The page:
The Hard Drive Commodity Trap

by: Dana Blankenhorn

Not all tech earnings are created equal.

Most big company tech stocks hover in the mid-teens, in terms of multiples. Microsoft (NASDAQ:MSFT) is at the low end of the range, Google (NASDAQ:GOOG) at the high end, Apple (NASDAQ:AAPL) in the middle.

All of these companies are relatively volatile, widely held and easily traded. They rise-and-fall with the market, with the general consensus, with their earnings, but the PE multiples are stable, because that's how people feel about the companies' prospects. We understand the cloud is a differentiator, so Google's influence in that area is seen as deserving a premium. Argue about that all you want - the relative valuations of all three have remained fairly stable.

And this is the key to all tech analysis. It's our view of a company's technology that determine what we will pay for its earnings. Thus there are some companies that have the PE ratios of auto companies. They make money, sometimes they look about to grow, but they can't get respect from the market.

Two of these discussed last week are Seagate (NASDAQ:STX) and Western Digital (NYSE:WDC). Both make hard disk drives, those spinning aluminum disk systems that are the best way yet found to save a whole lot of data in very little space.

WDC trades at a PE of just 9, STX at a Ford-like 7.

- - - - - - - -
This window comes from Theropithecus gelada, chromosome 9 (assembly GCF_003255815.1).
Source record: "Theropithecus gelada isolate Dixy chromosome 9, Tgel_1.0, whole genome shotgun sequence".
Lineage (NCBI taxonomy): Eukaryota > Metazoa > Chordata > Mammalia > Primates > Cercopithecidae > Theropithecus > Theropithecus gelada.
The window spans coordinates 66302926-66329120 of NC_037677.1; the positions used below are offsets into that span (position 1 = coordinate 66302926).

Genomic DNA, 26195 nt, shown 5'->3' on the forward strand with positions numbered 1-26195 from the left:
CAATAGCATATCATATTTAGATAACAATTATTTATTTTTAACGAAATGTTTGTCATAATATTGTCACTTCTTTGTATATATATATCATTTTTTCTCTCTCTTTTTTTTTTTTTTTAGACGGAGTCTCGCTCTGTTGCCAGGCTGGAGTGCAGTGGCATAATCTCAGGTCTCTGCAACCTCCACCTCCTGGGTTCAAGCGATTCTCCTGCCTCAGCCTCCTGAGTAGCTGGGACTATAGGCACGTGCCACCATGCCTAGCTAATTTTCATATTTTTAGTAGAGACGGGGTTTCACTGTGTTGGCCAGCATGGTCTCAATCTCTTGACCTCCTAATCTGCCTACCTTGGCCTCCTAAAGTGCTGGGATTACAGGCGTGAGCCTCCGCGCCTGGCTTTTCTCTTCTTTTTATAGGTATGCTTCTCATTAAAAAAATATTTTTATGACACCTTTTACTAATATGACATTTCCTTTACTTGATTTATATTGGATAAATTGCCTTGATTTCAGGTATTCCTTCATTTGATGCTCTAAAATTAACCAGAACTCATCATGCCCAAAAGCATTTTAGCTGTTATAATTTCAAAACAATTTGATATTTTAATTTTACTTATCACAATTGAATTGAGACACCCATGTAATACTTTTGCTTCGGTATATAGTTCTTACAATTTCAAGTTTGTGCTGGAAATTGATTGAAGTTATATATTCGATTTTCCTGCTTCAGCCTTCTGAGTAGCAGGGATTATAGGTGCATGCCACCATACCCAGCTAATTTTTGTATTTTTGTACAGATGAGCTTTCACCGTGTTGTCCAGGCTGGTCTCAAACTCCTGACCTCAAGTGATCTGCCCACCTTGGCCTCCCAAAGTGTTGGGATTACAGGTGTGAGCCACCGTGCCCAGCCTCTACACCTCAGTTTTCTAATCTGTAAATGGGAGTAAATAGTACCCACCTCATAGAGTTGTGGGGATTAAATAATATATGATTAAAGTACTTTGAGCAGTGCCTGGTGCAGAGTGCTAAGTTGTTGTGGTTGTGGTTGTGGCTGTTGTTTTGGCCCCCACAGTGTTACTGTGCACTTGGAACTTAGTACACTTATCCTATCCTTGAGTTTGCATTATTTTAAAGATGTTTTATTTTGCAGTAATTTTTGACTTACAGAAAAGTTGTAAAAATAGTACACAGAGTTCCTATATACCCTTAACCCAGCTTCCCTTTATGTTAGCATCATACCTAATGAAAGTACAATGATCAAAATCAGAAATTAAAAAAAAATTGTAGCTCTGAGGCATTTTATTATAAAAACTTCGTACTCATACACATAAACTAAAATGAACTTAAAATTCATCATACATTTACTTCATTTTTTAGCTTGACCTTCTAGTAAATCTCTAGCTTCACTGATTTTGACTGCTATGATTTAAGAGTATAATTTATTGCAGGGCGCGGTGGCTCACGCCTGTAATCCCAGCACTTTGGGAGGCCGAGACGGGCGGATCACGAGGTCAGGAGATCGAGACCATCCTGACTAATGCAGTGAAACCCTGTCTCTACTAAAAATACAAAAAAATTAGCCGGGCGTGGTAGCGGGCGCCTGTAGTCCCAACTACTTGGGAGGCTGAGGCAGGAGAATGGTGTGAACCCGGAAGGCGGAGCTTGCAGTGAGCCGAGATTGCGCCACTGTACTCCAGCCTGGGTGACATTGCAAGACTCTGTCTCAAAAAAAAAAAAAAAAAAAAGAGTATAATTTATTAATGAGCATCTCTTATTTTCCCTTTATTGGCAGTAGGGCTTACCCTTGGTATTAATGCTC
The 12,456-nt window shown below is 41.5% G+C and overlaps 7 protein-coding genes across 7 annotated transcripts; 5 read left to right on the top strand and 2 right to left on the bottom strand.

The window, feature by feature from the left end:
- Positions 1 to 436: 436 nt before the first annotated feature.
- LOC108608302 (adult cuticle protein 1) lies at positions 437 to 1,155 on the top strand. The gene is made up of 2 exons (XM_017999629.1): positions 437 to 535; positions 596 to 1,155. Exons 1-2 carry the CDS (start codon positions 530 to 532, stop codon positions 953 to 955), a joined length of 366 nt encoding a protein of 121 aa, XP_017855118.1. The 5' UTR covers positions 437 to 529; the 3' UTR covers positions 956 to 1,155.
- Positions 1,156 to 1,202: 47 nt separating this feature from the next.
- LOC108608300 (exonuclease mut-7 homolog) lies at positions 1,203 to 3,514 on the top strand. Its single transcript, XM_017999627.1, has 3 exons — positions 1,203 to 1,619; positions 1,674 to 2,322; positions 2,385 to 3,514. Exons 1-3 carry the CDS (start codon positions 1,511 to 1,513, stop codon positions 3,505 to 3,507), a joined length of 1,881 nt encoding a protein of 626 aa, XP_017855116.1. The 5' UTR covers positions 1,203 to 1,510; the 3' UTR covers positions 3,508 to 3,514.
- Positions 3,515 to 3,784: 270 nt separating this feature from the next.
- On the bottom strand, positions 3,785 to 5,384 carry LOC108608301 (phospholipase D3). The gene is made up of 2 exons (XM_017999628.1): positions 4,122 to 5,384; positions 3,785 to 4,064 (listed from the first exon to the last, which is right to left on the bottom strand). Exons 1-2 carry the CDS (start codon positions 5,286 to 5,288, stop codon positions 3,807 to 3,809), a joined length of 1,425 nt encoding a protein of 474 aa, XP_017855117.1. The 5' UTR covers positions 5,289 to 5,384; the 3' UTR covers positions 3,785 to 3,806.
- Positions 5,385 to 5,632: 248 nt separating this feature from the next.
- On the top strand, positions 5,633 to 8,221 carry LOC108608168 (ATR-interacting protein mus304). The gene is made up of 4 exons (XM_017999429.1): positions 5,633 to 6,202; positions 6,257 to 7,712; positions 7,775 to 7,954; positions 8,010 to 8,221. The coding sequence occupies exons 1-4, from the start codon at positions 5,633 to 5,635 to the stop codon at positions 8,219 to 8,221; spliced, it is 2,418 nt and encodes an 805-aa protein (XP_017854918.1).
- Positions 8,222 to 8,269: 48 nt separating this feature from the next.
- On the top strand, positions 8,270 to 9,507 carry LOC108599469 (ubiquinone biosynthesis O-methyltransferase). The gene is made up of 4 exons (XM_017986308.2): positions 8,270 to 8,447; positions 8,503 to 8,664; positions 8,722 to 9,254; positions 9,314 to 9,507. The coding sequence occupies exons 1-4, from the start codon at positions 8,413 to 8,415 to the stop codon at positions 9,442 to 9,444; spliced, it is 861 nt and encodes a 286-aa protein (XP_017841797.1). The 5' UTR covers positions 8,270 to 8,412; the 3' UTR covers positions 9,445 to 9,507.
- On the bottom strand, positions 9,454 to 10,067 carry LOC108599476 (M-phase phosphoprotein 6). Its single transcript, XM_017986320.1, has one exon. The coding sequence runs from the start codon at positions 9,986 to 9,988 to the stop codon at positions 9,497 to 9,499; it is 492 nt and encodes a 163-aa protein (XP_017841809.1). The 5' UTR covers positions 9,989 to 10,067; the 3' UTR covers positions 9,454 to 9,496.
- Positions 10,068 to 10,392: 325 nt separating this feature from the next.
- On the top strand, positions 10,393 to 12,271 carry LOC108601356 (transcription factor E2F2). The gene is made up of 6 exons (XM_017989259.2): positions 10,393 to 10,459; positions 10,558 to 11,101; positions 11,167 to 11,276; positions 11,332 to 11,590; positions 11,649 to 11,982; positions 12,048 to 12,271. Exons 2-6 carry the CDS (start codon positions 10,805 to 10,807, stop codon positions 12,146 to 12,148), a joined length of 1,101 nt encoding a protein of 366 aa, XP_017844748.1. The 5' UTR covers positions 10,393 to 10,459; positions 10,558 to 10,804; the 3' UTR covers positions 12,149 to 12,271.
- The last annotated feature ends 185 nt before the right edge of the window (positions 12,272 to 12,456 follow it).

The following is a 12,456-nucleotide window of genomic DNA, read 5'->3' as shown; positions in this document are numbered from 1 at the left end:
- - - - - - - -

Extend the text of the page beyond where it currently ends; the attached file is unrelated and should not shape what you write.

I say Ford-like for Seagate because their recent results seem to mirror those of Ford. Right now life looks very good, but the company was marginally profitable just a few years ago. Its most recent quarter shows margins of 25%, although it lost of ton of money in 2009.

Things are fairly similar at WDC. Last quarter was an exception, but margins are generally a little short of 10%. Still, revenue is up over 20% from 2010's levels, the balance sheet is rich in cash, there's hardly any debt.

What gives?

One big problem, as I noted last week, is that hard drives are being pushed out of the consumer market. Devices like the iPad and Ultrabooks don't use hard drives, relying on chips for both short-term and long-term storage.

This doesn't mean demand for hard disks is going away. Clouds love hard drives. But here the drives go into expensive sub-systems from companies like EMC (EMC). They are bought in bulk, at thin margin, and it's the OEM who makes the big money.

Unfair, cry the hard drive bulls. Well, life is unfair. Businesses purchasing raw materials for larger products sold to other businesses tend to drive harder bargains than anyone involved in the consumer market.

Sure, there is a chance that hard drives could make their way into home servers, that demand might move there. But until it does, decisively, until home servers become similar to PCs in market size and news visibility, hard drives will remain a commodity.

And the companies make them will be priced like car companies.

Disclosure: I am long MSFT, GOOG, AAPL.